7
$\begingroup$

If you take the fresnel integrals to be $$S(x) = \int_{0}^{x}\sin \left(\frac { \pi \cdot t^2}{2} \right) dt$$ How do you find the asymptotic expansion? I know it begins with a $1/2$ but how?

$\endgroup$
4
$\begingroup$

I suppose you want an asymptotic expansion as $x\to \infty$. We start with

$$S(x) = \int_0^x \sin \left(\frac{\pi\cdot t^2}{2}\right)\,dt = \frac{1}{2} - \int_x^\infty \sin \left(\frac{\pi\cdot t^2}{2}\right)\,dt.$$

Now, to get a handle on that integral, we substitute $u = \frac{\pi t^2}{2}$ and obtain

$$\int_x^\infty \sin \left(\frac{\pi\cdot t^2}{2}\right)\,dt = \frac{1}{\sqrt{2\pi}} \int_{\pi x^2/2}^\infty \frac{\sin u}{\sqrt{u}}\,du.$$

Then we want an asymptotic expansion of

$$\int_y^\infty \frac{\sin u}{\sqrt{u}}\,du$$

which we get via integration by parts:

\begin{align} \int_y^\infty \frac{\sin u}{\sqrt{u}}\,du &= \left[-\frac{\cos u}{\sqrt{u}}\right]_y^\infty - \frac{1}{2}\int_y^\infty \frac{\cos u}{u^{3/2}}\,du\\ &= \frac{\cos y}{\sqrt{y}} - \frac{1}{2}\int_y^\infty \frac{\cos u}{u^{3/2}}\,du\\ &= \frac{\cos y}{\sqrt{y}} - \frac{1}{2}\left(\left[\frac{\sin u}{u^{3/2}}\right]_y^\infty + \frac{3}{2}\int_y^\infty \frac{\sin u}{u^{5/2}}\,du\right)\\ &= \frac{\cos y}{\sqrt{y}} + \frac{\sin y}{2y^{3/2}} - \frac{3}{4}\int_y^\infty \frac{\sin u}{u^{5/2}}\\ &= \frac{\cos y}{\sqrt{y}} + \frac{\sin y}{2y^{3/2}} - \frac{3\cos y}{4y^{5/2}} - \frac{15}{8} \int_y^\infty \frac{\cos u}{u^{7/2}}\,du. \end{align}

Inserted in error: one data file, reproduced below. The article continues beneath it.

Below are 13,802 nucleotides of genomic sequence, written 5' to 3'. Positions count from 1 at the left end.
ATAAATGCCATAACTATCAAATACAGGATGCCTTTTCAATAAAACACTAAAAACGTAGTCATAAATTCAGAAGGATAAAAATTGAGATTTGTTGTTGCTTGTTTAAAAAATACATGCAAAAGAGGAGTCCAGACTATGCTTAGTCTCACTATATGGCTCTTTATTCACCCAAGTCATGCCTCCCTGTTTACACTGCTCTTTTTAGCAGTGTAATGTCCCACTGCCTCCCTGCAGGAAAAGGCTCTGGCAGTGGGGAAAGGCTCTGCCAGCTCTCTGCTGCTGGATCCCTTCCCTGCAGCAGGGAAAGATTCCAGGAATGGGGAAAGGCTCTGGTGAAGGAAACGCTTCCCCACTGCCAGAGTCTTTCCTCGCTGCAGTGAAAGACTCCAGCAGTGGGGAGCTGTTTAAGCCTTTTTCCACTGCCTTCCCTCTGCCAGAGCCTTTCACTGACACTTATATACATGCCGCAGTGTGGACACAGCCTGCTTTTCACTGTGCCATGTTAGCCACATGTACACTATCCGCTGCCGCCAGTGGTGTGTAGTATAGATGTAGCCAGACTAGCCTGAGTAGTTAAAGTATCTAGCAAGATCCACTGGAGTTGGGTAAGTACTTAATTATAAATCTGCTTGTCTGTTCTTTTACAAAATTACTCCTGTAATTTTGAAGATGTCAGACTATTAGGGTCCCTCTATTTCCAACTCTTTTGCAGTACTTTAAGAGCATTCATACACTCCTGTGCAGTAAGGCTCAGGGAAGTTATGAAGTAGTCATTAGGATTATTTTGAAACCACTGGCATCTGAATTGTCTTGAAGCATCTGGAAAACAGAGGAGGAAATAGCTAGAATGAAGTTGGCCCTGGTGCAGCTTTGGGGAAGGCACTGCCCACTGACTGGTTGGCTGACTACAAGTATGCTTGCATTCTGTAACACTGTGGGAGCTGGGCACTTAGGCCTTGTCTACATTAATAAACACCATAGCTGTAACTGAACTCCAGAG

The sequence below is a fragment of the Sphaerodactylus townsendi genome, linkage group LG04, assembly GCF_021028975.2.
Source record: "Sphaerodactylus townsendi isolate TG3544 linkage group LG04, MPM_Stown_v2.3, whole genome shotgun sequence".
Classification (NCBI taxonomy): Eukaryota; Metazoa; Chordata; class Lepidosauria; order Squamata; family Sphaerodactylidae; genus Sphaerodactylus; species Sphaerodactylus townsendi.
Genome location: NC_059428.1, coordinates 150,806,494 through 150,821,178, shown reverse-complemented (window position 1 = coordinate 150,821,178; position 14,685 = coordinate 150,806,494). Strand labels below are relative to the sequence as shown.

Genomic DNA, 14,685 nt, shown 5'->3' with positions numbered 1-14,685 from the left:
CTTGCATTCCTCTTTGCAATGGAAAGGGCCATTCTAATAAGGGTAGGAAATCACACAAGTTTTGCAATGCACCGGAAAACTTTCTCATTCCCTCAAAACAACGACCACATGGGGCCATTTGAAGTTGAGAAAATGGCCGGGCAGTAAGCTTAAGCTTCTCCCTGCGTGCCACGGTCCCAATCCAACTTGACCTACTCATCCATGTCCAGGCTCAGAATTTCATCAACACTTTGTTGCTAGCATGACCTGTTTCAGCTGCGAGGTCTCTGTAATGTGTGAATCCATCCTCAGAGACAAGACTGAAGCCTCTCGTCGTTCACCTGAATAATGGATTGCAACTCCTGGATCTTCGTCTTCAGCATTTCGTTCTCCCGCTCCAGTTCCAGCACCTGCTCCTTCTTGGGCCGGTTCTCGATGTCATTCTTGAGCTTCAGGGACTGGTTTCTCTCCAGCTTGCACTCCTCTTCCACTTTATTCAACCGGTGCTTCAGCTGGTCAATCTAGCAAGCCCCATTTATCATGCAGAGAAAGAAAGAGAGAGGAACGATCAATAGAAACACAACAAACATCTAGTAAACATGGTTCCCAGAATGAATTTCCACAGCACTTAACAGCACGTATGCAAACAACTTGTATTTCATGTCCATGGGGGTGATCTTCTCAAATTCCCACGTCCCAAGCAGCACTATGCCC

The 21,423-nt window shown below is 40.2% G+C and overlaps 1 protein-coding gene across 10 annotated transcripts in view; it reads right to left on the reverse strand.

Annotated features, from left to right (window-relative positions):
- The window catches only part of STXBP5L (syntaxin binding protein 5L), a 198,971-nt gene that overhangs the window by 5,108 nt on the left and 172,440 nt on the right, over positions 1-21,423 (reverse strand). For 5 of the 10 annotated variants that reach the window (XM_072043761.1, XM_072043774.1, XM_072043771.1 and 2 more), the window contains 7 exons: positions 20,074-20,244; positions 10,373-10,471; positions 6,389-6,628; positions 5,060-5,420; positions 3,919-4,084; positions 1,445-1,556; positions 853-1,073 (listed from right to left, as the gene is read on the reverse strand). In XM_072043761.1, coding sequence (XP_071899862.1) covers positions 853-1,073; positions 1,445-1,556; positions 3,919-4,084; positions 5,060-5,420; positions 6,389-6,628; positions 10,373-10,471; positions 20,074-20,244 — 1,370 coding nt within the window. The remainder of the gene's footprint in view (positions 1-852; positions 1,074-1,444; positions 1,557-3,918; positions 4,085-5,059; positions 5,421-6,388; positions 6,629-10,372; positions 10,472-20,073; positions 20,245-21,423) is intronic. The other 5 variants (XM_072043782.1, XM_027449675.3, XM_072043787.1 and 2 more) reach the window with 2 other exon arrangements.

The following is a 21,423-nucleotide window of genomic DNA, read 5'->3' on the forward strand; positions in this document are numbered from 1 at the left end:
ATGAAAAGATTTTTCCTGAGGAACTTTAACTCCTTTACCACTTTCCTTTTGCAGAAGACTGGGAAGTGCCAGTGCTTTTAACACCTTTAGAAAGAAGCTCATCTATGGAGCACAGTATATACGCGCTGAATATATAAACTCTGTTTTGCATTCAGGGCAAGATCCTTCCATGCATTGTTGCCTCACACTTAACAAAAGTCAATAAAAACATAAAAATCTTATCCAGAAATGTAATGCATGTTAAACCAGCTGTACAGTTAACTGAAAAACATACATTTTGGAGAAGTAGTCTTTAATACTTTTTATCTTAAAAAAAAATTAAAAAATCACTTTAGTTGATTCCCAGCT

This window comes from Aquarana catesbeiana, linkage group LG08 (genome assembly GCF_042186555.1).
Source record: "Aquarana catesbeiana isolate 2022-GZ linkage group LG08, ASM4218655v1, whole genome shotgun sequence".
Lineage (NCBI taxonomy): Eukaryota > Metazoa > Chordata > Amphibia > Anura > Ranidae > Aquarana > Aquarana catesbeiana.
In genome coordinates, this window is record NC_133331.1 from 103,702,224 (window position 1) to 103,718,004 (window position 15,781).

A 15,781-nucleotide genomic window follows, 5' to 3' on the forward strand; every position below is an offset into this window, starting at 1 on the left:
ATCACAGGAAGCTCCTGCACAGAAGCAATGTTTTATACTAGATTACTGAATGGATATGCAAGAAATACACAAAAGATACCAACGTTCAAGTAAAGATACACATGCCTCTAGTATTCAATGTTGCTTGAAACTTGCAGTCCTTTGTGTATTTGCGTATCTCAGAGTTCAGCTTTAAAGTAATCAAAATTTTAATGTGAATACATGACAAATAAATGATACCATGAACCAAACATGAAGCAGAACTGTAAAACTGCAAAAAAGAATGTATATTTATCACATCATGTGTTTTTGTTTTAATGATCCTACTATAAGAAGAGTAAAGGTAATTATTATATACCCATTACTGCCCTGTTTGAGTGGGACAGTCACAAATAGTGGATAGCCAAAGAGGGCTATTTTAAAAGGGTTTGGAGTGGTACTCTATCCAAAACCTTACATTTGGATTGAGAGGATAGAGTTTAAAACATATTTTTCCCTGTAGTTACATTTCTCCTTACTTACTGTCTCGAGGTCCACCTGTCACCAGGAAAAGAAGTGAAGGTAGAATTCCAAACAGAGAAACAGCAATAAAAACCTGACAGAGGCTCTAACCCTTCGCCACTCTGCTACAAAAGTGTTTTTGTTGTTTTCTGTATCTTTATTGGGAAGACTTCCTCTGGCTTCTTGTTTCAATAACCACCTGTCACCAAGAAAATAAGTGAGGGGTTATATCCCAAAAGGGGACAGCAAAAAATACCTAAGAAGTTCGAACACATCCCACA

An elementary estimate shows that the last integral is $O(y^{-5/2})$ [actually, it is $O(y^{-7/2})$, as one sees when thinking about what a further integration by parts yields], so we get the asymptotic expansion

$$\int_y^\infty \frac{\sin u}{\sqrt{u}}\,du = \frac{\cos y}{\sqrt{y}} + \frac{\sin y}{2y^{3/2}} + O(y^{-5/2}),$$

and hence, inserting $y = \frac{\pi x^2}{2}$,

$$S(x) = \frac{1}{2} - \frac{\cos \frac{\pi x^2}{2}}{\pi x} - \frac{\sin \frac{\pi x^2}{2}}{\pi^2 x^3} + O(x^{-5}).$$

To get higher-order asymptotic expansions, integrate by parts more often.

$\endgroup$
  • $\begingroup$ To future readers, derivation of the $\int_0^\infty=1/2$ can be found here: en.wikipedia.org/wiki/…. It assumes you understand the guassian integral, and at the end to get 1/2 you must substitute $t^2=u^2\pi/2$ into the original and solve. $\endgroup$ – user5389726598465 May 10 '17 at 1:59
0
$\begingroup$

Using the taylor series of sine:

$$\sin\frac{\pi t^2}2=\frac{\pi t^2}2-\frac{\pi^3t^6}6+\ldots\implies$$

$$\int\limits_0^x\sin\frac{\pi t^2}2dt=\int\limits_0^x\left(\frac{\pi t^2}2-\frac{\pi^3t^6}6+\ldots\right)dt=\frac\pi6x^3-\frac{\pi^3}{42}x^7+\ldots$$

I can't see any $\;\frac12\;$ there unless $\;x=\sqrt[3]\frac3\pi\;$

$\endgroup$
  • 2
    $\begingroup$ I think the OP wants the asymptotic expansion as $x\to\infty$. The Taylor series of $\sin$ doesn't help with that. $\endgroup$ – Daniel Fischer Oct 26 '14 at 18:25

Your Answer

By clicking “Post Your Answer”, you agree to our terms of service, privacy policy and cookie policy

Not the answer you're looking for? Browse other questions tagged or ask your own question.